Guest Perspective: Who Can You Trust in Retail Transactions?
Establishing a new standard of trust in the digital age
By Ori Eisen, Chief Innovation Officer, 41st Parameter & TrustInsight, a part of Experian
The world is dominated by digital. Consumers have grown accustomed to the convenience of technology and are addicted to the devices that provide every day necessities and on-demand entertainment right at their fingertips. Meanwhile businesses are struggling with how to move quickly and adapt to this digital revolution while maintaining safe business practices. Today, more than half of all U.S. consumers use smartphones, and have become increasingly comfortable using all kinds of devices for a wide range of activities like purchasing their morning latte, transferring funds into their savings account, booking travel and even purchasing big-ticket items. Banks and retailers know that offering their services digitally—especially through mobile—is becoming the primary way to foster closer ties with their customers.
But still, there remains a common (and tenuous) thread in the digital world that enables peace-of-mind for legitimate transactions between consumers, banks and retailers: trust. Trust is much easier to establish in the offline world where consumers are recognizable and goods are transferred physically, but extremely difficult to replicate in the digital world.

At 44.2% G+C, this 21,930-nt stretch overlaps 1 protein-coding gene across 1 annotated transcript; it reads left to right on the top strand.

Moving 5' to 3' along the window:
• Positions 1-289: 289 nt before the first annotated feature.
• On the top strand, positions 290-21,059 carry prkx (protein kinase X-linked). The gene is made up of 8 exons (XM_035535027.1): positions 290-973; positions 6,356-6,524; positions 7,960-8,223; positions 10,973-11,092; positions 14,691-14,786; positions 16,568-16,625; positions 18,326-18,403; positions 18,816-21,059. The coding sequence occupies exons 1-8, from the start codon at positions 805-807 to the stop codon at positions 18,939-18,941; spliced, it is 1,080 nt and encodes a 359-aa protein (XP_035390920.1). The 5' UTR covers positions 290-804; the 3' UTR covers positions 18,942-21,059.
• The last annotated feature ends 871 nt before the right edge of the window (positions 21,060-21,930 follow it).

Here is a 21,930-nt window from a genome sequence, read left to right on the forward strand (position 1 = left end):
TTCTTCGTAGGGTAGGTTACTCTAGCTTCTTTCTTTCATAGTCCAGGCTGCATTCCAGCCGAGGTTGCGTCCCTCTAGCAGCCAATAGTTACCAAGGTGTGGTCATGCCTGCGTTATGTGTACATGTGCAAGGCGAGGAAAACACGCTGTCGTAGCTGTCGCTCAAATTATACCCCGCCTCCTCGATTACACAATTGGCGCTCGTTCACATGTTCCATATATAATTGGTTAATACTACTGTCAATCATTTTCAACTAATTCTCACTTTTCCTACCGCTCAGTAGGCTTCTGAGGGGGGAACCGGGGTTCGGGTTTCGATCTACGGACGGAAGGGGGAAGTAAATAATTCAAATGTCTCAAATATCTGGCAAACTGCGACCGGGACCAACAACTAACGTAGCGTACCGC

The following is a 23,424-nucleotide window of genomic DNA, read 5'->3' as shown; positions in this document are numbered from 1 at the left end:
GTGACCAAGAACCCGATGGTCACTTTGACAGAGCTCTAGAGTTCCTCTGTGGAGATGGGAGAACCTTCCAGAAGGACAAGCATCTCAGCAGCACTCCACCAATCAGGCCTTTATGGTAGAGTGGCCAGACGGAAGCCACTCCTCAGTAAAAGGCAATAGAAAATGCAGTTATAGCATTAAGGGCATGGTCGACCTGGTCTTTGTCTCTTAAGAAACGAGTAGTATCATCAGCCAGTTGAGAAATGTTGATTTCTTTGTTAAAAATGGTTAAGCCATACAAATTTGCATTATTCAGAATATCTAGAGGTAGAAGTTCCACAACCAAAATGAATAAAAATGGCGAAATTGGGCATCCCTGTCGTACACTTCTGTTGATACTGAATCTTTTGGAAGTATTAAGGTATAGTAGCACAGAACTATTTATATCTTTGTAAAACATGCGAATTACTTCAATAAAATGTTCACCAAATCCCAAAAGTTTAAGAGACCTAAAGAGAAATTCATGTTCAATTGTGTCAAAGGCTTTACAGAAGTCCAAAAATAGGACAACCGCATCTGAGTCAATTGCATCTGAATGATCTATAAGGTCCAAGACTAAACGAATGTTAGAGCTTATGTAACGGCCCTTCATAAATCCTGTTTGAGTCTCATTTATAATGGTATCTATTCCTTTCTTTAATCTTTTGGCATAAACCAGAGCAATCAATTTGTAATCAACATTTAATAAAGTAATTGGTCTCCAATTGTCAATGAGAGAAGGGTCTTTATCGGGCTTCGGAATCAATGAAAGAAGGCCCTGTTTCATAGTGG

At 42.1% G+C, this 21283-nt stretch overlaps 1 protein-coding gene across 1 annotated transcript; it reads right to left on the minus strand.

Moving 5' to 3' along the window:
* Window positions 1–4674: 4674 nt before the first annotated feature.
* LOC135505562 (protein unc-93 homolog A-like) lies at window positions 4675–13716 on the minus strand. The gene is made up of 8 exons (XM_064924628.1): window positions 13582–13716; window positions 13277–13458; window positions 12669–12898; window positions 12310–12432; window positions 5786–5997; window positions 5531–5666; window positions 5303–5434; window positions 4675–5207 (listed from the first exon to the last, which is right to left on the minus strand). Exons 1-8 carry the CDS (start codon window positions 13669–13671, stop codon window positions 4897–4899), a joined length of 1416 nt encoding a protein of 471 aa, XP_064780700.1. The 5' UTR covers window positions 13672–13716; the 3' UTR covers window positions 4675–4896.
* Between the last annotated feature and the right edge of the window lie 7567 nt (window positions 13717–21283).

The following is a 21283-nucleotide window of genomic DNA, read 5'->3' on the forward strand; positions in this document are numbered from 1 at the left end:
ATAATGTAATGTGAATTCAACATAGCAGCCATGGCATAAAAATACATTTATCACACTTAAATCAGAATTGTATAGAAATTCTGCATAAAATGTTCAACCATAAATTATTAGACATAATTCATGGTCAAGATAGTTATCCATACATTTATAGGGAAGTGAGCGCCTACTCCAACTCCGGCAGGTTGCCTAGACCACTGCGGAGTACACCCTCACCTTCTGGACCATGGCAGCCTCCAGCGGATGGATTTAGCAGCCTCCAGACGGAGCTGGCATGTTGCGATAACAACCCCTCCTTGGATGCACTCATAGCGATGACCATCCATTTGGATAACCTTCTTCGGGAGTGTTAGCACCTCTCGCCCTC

What is the problem?
This five letter word is a critical element for everyone engaged in a digital transaction. Consumers shouldn’t have to worry about their personal information being misused or tampered with during or after a transaction, retailers want to be sure that they will be paid for the goods or services they provide and credit-card companies want to know that they won’t be stuck holding the bag for chargebacks or other forms of fraud. Consumers need to trust the businesses and organizations they are transacting with and retailers need to trust the individual behind the digital transaction. In each case, trust is crucial. But today’s digital world makes it difficult to establish, maintain or measure.
Our research shows that approximately 70 percent of online purchases are made by customers seen for the first time by that particular retailer. According to IdentityMind, 75 percent of all merchants conduct manual reviews on digital transactions—a process that is time consuming and often unnecessary, even for first time customers. On average, these merchants are reviewing 27 percent of their orders—even more (between 33 and 45 percent) for SMBs.
The rapid rise of smartphone usage paired with the declining effectiveness of some of the online world’s traditional identifiers, such as cookies, means that establishing a reliable and trustworthy digital identity is more difficult than ever. The dilemma is a complex one, and merchants need to better understand how to establish trust in a world where customers essentially remain anonymous.
How big is the problem?
Approximately seventeen percent of card-not-present transactions are rejected every day: some for credit reasons and some on suspicion of fraud. Those based on suspicion of fraud are worth more than $3 billion each year. In addition, globally, online retailers pay up to $250 billion in fraud losses and financial institutions lose up to $15 billion every year, according to a Forrester report.